In humans, the erect penis has only one function – but elsewhere in the animal kingdom it serves a very inventive purpose.
Scientists say the male serotine bat uses its massive phallus as an ‘extra arm’ to move part of the female’s anatomy out of the way.
This allows them to engage in contact mating for up to an incredible 12.7 hours before the male climaxes.
The bat penis is about seven times longer than their partner’s vagina and has a ‘heart-shaped’ head seven times wider than the vaginal opening, so conventional penetrative sex could damage the female.
Very little is known about how bats have sex, although previous research has shown certain bat species emit a peculiar ‘perfume’ to find a mate.
Mammals usually mate via penetrative sex, but researchers report on November 20 in the journal Current Biology that a species of bat, the serotine bat, (Eptesicus serotinus) mates without penetration
The new study was conducted by experts at the University of Lausanne’s Department of Ecology and Evolution in Switzerland.
It describes the first known example of non-penetrative sex in a mammal, they claim.
‘By chance, we had observed that these bats have disproportionately long penises, and we were always wondering “how does that work?”,’ said Professor Nicolas Fasel, first author of the study.
‘We thought maybe it’s like in the dog where the penis engorges after penetration so that they are locked together, or alternatively maybe they just couldn’t put it inside, but that type of copulation hasn’t been reported in mammals until now.’
The researchers speculate that the bats may have evolved their oversized penises in order to push aside the female bats’ tail membranes, which females may use to avoid sex.
‘Bats use their tail membranes for flying and to capture the insects, and female bats also use them to cover their lower parts and protect themselves from males,’ said Professor Fasel.
‘But the males can then use these big penises to overcome the tail membrane and reach the vulva.’
The serotine bat (Eptesicus serotinus) is found throughout Asian and Europe, including the southern half of the UK, according to the Woodland Trust.
The serotine bat (Eptesicus serotinus) is found throughout Asian and Europe, including the southern half of the UK
The species lives in open woodland, hedgerows, parkland, and pastures but when it hibernates in the winter it can be found taking shelter in old buildings, such as disused chimneys and inside walls.
To learn more about the secret sex lives of the species, researchers set up cameras at two locations – a church attic in the Netherlands and a bat rehabilitation centre in Ukraine.
The experts were able to get close-ups of the bat genitalia during sex by placing cameras behind a grid that the bats could climb on.
Altogether, the team analysed video footage of 97 mating events, which all revealed that the little mammals do not engage in penetrative sex.
The researchers did not observe penetration at any point during the recorded mating events, although what they did observe was illuminating.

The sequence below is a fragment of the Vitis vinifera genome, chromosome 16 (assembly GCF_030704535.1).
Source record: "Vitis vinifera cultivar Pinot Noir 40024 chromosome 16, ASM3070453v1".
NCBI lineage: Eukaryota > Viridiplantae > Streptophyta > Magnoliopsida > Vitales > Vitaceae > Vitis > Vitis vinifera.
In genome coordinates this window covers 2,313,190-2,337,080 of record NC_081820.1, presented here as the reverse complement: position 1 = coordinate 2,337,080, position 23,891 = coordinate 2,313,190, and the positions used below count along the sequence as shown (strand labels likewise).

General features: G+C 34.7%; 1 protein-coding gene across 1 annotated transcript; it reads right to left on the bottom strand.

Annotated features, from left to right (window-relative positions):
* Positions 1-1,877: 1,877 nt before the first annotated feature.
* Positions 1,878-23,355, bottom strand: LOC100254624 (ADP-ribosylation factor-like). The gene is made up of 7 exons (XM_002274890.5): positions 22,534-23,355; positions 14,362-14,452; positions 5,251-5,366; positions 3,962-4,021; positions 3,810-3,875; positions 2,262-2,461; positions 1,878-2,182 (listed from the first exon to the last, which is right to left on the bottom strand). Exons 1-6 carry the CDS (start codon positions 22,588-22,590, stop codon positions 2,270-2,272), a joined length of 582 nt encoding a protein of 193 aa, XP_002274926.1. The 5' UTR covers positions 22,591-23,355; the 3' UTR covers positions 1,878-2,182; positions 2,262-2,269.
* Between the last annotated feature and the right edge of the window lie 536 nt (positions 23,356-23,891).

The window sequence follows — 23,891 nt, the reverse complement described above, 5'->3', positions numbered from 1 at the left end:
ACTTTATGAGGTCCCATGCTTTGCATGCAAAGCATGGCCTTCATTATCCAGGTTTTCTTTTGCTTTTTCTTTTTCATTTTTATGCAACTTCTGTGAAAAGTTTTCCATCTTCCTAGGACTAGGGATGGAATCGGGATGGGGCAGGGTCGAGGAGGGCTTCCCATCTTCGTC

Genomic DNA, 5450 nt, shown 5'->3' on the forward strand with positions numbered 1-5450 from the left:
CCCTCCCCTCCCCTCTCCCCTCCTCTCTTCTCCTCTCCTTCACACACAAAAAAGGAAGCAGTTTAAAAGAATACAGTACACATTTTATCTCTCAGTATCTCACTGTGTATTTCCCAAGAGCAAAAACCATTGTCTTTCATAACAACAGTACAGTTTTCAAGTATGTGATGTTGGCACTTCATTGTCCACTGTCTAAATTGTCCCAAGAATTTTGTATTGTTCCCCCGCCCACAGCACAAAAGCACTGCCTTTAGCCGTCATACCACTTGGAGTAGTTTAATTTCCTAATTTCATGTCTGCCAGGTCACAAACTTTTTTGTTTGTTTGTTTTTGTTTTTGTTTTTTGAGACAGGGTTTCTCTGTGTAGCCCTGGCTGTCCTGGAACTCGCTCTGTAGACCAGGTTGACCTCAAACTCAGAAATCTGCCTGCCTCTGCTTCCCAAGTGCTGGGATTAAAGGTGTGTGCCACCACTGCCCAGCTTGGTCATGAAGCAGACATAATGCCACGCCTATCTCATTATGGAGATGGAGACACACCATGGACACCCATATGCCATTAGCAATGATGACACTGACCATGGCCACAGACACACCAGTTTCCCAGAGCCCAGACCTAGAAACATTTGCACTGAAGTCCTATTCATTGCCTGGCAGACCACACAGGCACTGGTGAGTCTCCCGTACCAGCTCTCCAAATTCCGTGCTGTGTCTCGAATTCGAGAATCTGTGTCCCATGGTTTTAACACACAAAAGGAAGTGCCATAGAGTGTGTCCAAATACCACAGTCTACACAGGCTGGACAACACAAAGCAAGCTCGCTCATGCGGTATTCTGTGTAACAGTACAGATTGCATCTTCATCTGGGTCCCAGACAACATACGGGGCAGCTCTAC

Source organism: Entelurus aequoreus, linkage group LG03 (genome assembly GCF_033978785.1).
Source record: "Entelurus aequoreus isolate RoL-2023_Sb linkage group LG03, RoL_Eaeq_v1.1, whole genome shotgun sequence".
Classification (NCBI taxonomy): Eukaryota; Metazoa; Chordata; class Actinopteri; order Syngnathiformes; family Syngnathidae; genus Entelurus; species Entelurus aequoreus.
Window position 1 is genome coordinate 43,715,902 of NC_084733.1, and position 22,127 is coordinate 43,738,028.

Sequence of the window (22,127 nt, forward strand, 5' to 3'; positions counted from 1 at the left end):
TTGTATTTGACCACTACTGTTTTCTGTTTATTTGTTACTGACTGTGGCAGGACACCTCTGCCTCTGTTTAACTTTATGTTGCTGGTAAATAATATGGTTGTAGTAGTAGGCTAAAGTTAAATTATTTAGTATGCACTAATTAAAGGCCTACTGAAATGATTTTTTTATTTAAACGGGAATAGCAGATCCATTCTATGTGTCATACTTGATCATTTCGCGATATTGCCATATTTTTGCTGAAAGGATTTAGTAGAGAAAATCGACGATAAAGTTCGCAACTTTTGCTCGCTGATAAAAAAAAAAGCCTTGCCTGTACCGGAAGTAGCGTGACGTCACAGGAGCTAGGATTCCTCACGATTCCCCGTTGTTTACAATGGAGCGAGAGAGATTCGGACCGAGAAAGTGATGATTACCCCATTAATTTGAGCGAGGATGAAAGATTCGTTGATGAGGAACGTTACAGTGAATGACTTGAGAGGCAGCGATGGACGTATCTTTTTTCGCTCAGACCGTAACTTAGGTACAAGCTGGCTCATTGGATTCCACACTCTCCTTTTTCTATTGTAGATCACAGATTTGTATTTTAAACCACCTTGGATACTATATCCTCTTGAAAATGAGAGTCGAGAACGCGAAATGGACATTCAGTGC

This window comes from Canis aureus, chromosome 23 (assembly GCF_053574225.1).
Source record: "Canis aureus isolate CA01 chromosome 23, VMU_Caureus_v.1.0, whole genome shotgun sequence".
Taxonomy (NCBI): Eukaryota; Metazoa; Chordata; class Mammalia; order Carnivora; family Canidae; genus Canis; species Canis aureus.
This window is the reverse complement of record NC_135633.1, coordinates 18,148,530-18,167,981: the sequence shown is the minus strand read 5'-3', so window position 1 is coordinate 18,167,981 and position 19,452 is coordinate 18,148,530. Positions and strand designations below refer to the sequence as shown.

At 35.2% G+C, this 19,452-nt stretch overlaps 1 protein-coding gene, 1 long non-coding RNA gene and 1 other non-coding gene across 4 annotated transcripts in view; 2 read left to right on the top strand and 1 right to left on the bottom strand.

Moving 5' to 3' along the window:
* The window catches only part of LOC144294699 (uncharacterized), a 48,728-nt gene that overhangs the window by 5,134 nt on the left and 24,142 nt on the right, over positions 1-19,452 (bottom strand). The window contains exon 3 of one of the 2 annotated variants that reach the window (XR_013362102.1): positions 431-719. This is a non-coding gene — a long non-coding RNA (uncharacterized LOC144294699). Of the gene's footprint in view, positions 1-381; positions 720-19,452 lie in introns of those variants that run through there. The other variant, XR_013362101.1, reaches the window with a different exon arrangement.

During mating, the male bat would grasp their female partner by biting her neck and moving their pelvis (and fully erect penis) in a ‘probing’ fashion.
Only once he had made contact with the female’s vulva, the male remained still and held its partner in a long embrace.
On average, these interactions lasted less than 53 minutes, but the longest event extended to a whopping 12.7 hours.
For the study, researchers set up cameras at two locations – a church attic in the Netherlands and a bat rehabilitation centre in Ukraine
‘During this time we noted several social calls, probably emitted by the female,’ the study authors say.
Following copulation, the female bats’ abdomens appeared wet, suggesting the presence of semen, but further research is needed to confirm that sperm was transferred.
Female bats seem to use this strategy to choose the suitable mate to parent their offspring, even after the deed has already been done.
‘We still don’t know the mechanism behind this,’ Fasel says. Therefore, this post-mating selection is appropriately called ‘cryptic female choice.’
‘In terms of evolution, this is also quite interesting because sexual selection has driven the evolution of incredible traits,’ Fasel says. ‘It’s really crazy.’
The females have unusually long cervixes, which could help them select and store sperm, but more research may be needed.
‘This study reveals a novel copulatory pattern in mammals and introduces an interesting research model,’ the team concluded.
‘Indeed, further investigation should focus on the role played by pre- and post-copulatory female choice as well as male competition in the evolution of this prolonged and particular mating behaviour.’
The paper has been published in Current Biology.
It might sound bat crazy, but these disease-riddled cave-dwelling creatures of the night might hold the key to curing CANCER
They have become much maligned due to their links to the Covid pandemic – but bats may hold the secret to curing cancer.
A new study found some species contain more than 50 unique genes that may make them immune to tumors – even though they live extraordinarily long lives.
Bats have mystified scientists for years due to their unique ability to live normally with viruses that kill or sicken most other mammals – and people.
Yet this ability to tolerate viruses put them at the center of questions about the origin of Covid, which is thought to have emerged in the animals.
Researchers hope that by developing a better understanding of their miracle immune systems, they can develop ways to prevent and treat cancer in people.